Qaidi Band movie review: This Aadar Jain and Anya Singh starrer is preachy

Qaidi Band movie review: More realism would have made this a film we could have believed in. But we do take away the young faces with us, especially Anya Singh whose bright-eyed earnestness is wholly convincing. She is a real find.

Rating: 1.5 out of 5
Written by Shubhra Gupta | New Delhi | Published:August 25, 2017 4:09 pm
qaidi band, qaidi band movie, Aadar Jain, Anya Singh, Sachin Pigaonkar, Prince Parvinder Singh, Qaidi Band movie review: The actors all do their job, but the film is so careful to be prison lite that nothing seems real

Qaidi Band star cast: Aadar Jain, Anya Singh, Sachin Pigaonkar, Prince Parvinder Singh, Peter Muxxa Manuel, Mikahi Yawalkar, Anna Ador, Cyndy Khojol, Ram Kapoor
Qaidi Band director: Habib Faisal
Qaidi Band rating: One and a half stars

That undertrials in Indian jails can live in limbo, swinging between hope and despair for a long, long time is a good, solid subject for a film. And when the film begins, with the mention of Machang Lalung who spent 54 years—most of a man’s life– in prison, you hope for something that will do justice for people in search for just that—justice.

A bunch of young and young-ish undertrials come together to form a band, and what begins as something that starts under duress, turns into a song for their ‘azaadi’. Sanju (Jain), Bindu (Anya), Tatyana (Ador, seen before this in Gurgaon), Musky (Parvinder), Ogu (Manuel), Rufi (Yawalkar) and Sange (Khojol) is the rag-tag gang, and the inclusion of a Black man, and a girl from the North East allows the film to make important points about racism and discrimination, even in a place where the entire populace is discriminated against.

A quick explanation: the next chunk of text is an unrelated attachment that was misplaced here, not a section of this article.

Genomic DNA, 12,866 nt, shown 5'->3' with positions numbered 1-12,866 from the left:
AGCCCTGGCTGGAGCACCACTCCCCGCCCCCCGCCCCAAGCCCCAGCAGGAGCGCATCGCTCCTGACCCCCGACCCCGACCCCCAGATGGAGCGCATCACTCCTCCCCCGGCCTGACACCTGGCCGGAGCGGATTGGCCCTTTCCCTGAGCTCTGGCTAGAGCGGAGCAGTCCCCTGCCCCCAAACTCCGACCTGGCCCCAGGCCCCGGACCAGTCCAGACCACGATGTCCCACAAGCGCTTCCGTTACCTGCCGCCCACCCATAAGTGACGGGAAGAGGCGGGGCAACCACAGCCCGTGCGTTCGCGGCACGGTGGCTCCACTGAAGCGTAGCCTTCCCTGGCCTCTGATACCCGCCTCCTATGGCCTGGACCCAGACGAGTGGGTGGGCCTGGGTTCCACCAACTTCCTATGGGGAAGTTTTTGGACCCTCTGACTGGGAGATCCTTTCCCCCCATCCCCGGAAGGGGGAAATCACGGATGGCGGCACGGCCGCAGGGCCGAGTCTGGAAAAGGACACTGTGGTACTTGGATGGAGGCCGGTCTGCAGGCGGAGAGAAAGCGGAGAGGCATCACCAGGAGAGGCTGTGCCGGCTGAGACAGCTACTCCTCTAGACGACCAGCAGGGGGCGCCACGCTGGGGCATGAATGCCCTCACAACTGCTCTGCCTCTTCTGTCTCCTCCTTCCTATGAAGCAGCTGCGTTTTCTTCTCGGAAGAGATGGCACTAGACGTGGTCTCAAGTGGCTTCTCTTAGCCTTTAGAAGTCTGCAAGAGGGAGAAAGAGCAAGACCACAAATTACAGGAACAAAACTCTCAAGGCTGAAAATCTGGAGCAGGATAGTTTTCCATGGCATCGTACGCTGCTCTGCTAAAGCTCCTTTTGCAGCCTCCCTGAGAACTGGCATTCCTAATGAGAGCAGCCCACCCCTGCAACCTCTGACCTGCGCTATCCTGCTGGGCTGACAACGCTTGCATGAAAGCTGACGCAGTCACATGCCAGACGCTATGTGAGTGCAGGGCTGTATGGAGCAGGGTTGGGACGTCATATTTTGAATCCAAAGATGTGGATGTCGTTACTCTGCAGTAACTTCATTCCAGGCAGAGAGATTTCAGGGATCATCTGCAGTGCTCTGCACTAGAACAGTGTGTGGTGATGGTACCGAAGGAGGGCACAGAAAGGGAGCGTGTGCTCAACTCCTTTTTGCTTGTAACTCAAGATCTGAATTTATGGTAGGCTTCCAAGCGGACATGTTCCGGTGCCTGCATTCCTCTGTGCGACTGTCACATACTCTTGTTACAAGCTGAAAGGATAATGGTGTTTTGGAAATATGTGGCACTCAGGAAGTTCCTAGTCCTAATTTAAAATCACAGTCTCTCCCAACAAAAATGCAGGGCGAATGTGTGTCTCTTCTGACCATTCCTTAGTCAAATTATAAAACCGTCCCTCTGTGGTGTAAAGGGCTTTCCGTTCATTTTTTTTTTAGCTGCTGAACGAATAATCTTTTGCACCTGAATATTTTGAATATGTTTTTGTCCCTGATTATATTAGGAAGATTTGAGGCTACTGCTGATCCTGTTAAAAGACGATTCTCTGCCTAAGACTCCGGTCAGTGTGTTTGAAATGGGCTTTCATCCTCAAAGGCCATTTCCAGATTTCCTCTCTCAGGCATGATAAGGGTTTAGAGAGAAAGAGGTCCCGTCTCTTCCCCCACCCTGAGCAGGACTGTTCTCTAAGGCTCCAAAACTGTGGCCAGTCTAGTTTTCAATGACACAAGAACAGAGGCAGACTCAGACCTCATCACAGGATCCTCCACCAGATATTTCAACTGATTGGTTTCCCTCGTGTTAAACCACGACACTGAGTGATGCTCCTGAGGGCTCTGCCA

The actors all do their job, but the film is so careful to be prison lite that nothing seems real: even the dust of the prison grounds is air-brushed. Anything which could have revealed the horrific degree of physical abuse is cut short: the place is run by a jailer (Sachin : good to see him back in Hindi cinema) who kow-tows to authority.

The plot’s insistence on taking pot-shots at the usual suspects (politicians and the police and the ‘system’) makes it preachy. And the way the rock-band arena is used to solve a climactic problem is far from credible.

More realism would have made this a film we could have believed in. But we do take away the young faces with us, especially Anya Singh whose bright-eyed earnestness is wholly convincing. She is a real find.

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